Copyright 2003 by
I first read this on the 15th July 2003.
Omo Originale, Original Man, is the race of superhumans created by the famed
scientist Kuno Gunnarsson. They were engineered to be better, stronger and brighter
than normal humans. However, Original Man has not built a new and better society.
Instead, there is a military hierarchy, where clones are grown to predetermined
roles, grown to physical adulthood in just ten years, denied recreation or
any hint of individuality. Original Men are dedicated to the destruction of inferior
humanity, whom they regard predictably as their rather untidy inferiors.
Piers Rameau, lapsed buddhist and brilliant scientist is doctor to the captive
gene-engineered, low-gravity dancers on the colony Varuna. He is in love one of
these dancers, the beautiful and gracious Dakini. It can never work, he only has
to hold her fragile body too tightly to break her bones, and anyway she is not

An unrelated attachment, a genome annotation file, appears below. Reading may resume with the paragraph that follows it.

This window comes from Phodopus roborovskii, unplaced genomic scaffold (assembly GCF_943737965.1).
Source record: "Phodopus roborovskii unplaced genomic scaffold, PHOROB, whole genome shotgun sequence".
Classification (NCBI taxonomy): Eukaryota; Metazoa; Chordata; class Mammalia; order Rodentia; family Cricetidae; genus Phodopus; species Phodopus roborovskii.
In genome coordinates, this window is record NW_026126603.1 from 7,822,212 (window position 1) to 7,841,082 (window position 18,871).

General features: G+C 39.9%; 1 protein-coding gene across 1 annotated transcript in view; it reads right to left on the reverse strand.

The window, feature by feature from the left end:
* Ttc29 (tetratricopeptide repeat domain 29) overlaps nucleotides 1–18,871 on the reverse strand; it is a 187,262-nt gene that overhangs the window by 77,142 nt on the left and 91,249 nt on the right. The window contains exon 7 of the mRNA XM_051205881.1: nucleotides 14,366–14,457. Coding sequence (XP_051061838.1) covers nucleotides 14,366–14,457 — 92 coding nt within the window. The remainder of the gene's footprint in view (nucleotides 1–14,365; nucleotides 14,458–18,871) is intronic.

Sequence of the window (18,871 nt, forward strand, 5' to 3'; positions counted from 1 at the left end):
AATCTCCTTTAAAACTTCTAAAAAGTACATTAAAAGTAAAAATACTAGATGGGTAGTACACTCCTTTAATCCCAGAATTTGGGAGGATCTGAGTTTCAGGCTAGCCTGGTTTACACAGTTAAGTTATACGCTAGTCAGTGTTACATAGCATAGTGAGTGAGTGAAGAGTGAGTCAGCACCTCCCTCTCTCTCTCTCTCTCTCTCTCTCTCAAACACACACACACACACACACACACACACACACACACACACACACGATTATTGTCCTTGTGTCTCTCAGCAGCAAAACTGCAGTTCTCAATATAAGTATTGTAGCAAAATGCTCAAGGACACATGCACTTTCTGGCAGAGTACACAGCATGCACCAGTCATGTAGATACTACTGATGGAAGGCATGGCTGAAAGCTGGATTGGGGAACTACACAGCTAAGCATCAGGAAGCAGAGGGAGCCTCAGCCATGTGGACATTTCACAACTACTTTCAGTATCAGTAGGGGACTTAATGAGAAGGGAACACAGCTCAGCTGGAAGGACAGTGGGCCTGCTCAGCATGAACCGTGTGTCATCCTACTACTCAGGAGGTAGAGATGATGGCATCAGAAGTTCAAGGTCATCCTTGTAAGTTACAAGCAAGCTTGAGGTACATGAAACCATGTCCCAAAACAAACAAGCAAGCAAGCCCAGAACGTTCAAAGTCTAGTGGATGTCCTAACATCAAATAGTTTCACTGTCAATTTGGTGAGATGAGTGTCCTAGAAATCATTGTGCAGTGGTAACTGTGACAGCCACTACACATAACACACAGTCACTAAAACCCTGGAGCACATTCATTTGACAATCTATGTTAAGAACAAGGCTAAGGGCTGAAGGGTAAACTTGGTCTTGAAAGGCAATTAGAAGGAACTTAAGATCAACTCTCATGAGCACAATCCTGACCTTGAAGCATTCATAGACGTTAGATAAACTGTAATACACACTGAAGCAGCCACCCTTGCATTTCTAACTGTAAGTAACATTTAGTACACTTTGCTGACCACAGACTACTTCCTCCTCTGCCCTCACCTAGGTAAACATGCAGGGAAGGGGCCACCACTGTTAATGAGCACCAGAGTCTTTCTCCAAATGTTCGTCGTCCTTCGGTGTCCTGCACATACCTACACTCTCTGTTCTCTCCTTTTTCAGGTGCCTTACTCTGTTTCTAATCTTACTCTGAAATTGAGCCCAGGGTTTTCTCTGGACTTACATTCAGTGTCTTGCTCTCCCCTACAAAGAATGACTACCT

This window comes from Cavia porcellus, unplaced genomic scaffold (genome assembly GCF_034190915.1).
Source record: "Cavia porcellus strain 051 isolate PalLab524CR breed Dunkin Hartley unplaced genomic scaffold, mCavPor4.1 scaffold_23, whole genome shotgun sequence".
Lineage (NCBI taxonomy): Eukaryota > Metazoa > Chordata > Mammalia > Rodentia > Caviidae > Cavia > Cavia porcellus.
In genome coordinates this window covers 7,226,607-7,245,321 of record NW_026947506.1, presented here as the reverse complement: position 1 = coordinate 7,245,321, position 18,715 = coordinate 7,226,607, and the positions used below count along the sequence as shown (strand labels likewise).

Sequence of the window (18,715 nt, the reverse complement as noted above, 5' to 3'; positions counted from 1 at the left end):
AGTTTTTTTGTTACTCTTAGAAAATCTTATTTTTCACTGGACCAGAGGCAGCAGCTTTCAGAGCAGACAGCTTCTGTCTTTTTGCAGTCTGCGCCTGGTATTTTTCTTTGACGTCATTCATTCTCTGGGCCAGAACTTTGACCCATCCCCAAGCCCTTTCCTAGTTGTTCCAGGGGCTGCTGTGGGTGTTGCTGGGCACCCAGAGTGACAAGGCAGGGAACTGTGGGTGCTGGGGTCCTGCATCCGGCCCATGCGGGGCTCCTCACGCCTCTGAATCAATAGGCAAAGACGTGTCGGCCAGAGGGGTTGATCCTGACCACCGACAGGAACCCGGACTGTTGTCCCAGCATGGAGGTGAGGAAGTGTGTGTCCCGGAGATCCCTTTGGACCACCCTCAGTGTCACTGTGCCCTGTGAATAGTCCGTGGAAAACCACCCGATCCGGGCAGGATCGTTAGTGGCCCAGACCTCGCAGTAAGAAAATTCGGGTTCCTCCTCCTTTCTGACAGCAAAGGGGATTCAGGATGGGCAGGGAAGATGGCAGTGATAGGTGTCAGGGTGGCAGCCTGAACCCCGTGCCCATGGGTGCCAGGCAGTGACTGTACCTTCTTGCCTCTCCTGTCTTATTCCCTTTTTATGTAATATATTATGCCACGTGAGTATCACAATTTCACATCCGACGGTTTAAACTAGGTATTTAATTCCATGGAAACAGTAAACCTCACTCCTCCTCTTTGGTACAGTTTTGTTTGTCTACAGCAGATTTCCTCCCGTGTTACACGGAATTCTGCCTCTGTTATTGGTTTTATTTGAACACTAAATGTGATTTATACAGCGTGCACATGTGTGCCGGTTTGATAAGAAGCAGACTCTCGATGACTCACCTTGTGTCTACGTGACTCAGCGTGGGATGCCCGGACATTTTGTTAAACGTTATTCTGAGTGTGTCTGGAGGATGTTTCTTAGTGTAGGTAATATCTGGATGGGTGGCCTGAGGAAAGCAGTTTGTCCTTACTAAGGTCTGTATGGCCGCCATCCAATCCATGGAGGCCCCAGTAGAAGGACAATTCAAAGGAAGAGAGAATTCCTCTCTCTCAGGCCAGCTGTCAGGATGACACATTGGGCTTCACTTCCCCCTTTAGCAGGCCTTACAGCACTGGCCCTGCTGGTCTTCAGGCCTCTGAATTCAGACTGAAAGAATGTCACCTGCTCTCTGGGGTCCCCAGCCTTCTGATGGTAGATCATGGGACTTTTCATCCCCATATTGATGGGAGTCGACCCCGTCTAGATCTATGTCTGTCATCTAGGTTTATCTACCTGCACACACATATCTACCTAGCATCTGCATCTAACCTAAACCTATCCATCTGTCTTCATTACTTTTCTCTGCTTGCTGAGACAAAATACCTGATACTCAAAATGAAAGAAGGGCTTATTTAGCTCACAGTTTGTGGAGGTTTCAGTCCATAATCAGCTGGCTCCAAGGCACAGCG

exactly the woman he would like to believe her to be.
Now Original Men invaders have attacked and destroyed
the colony. Dakini is dead. Dr Rameau alone has survived. Now he is a prisoner
on the invader's ship and it will be a lifetime sentence. Now he is the captive.
There is fast-moving action as the Doctor begins to realize that he does indeed
have a chance to fight back against these powerful clones, and the novel ends with
some excitement as he and his supporters struggle to take over this warship.
There was a moment of shock when the novel introduced me to the Rukh, a
rather larger and more dangerous version of Original Man. For a dreadful moment I
thought I was reading a sequel to the appalling "Saturn Rukh" by Robert L. Forward.
However, it all turned out OK, these Rukh were neither alien, nor from Saturn,
and I relaxed again, and enjoyed this action novel.
Loaded on the 1st August 2003.
Cover art by John Dismukes